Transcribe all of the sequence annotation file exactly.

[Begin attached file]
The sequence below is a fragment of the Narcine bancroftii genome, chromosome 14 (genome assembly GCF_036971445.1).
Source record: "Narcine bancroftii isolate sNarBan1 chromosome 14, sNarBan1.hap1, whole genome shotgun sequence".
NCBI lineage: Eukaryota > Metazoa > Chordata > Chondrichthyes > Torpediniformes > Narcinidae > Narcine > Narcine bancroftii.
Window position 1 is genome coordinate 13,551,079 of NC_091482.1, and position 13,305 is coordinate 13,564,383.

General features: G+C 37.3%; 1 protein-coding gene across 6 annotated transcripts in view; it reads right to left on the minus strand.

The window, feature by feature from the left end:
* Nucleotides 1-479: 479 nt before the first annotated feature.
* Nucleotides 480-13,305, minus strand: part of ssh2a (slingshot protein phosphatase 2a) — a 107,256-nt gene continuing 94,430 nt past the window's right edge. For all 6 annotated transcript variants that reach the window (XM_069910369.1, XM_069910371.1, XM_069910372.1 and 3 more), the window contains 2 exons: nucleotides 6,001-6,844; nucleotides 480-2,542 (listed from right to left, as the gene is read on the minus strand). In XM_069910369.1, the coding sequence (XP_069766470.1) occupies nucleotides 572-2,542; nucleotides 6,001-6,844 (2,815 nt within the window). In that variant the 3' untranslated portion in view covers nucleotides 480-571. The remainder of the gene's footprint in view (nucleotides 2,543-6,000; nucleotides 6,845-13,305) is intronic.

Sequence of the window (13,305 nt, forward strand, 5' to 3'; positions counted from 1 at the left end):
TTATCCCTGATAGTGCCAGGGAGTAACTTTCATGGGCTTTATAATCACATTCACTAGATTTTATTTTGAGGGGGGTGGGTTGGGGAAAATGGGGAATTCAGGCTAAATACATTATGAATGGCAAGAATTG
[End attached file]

The sequence below is a fragment of the Narcine bancroftii genome, chromosome 14 (genome assembly GCF_036971445.1).
Source record: "Narcine bancroftii isolate sNarBan1 chromosome 14, sNarBan1.hap1, whole genome shotgun sequence".
NCBI lineage: Eukaryota > Metazoa > Chordata > Chondrichthyes > Torpediniformes > Narcinidae > Narcine > Narcine bancroftii.
Window position 1 is genome coordinate 13,551,079 of NC_091482.1, and position 13,305 is coordinate 13,564,383.

General features: G+C 37.3%; 1 protein-coding gene across 6 annotated transcripts in view; it reads right to left on the minus strand.

The window, feature by feature from the left end:
* Nucleotides 1-479: 479 nt before the first annotated feature.
* Nucleotides 480-13,305, minus strand: part of ssh2a (slingshot protein phosphatase 2a) — a 107,256-nt gene continuing 94,430 nt past the window's right edge. For all 6 annotated transcript variants that reach the window (XM_069910369.1, XM_069910371.1, XM_069910372.1 and 3 more), the window contains 2 exons: nucleotides 6,001-6,844; nucleotides 480-2,542 (listed from right to left, as the gene is read on the minus strand). In XM_069910369.1, the coding sequence (XP_069766470.1) occupies nucleotides 572-2,542; nucleotides 6,001-6,844 (2,815 nt within the window). In that variant the 3' untranslated portion in view covers nucleotides 480-571. The remainder of the gene's footprint in view (nucleotides 2,543-6,000; nucleotides 6,845-13,305) is intronic.

Sequence of the window (13,305 nt, forward strand, 5' to 3'; positions counted from 1 at the left end):
TTATCCCTGATAGTGCCAGGGAGTAACTTTCATGGGCTTTATAATCACATTCACTAGATTTTATTTTGAGGGGGGTGGGTTGGGGAAAATGGGGAATTCAGGCTAAATACATTATGAATGGCAAGAATTG